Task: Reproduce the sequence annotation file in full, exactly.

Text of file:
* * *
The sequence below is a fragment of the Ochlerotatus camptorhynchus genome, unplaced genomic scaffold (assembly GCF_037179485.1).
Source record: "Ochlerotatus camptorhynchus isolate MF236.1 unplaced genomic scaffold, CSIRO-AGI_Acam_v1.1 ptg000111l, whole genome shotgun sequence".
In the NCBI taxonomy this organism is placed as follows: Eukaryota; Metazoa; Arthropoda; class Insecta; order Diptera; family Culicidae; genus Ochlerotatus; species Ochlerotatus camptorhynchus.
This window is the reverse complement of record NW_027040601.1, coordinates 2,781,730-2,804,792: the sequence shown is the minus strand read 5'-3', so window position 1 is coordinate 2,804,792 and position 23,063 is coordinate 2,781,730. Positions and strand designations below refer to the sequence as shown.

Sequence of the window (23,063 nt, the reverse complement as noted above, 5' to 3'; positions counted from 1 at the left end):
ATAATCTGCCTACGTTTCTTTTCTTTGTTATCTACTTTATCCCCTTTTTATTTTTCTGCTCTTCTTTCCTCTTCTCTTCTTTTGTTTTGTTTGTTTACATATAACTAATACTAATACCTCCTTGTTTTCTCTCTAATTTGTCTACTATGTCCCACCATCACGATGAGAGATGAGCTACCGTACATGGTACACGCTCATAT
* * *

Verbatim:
The sequence below is a fragment of the Ochlerotatus camptorhynchus genome, unplaced genomic scaffold (assembly GCF_037179485.1).
Source record: "Ochlerotatus camptorhynchus isolate MF236.1 unplaced genomic scaffold, CSIRO-AGI_Acam_v1.1 ptg000111l, whole genome shotgun sequence".
In the NCBI taxonomy this organism is placed as follows: Eukaryota; Metazoa; Arthropoda; class Insecta; order Diptera; family Culicidae; genus Ochlerotatus; species Ochlerotatus camptorhynchus.
This window is the reverse complement of record NW_027040601.1, coordinates 2,781,730-2,804,792: the sequence shown is the minus strand read 5'-3', so window position 1 is coordinate 2,804,792 and position 23,063 is coordinate 2,781,730. Positions and strand designations below refer to the sequence as shown.

Sequence of the window (23,063 nt, the reverse complement as noted above, 5' to 3'; positions counted from 1 at the left end):
ATAATCTGCCTACGTTTCTTTTCTTTGTTATCTACTTTATCCCCTTTTTATTTTTCTGCTCTTCTTTCCTCTTCTCTTCTTTTGTTTTGTTTGTTTACATATAACTAATACTAATACCTCCTTGTTTTCTCTCTAATTTGTCTACTATGTCCCACCATCACGATGAGAGATGAGCTACCGTACATGGTACACGCTCATAT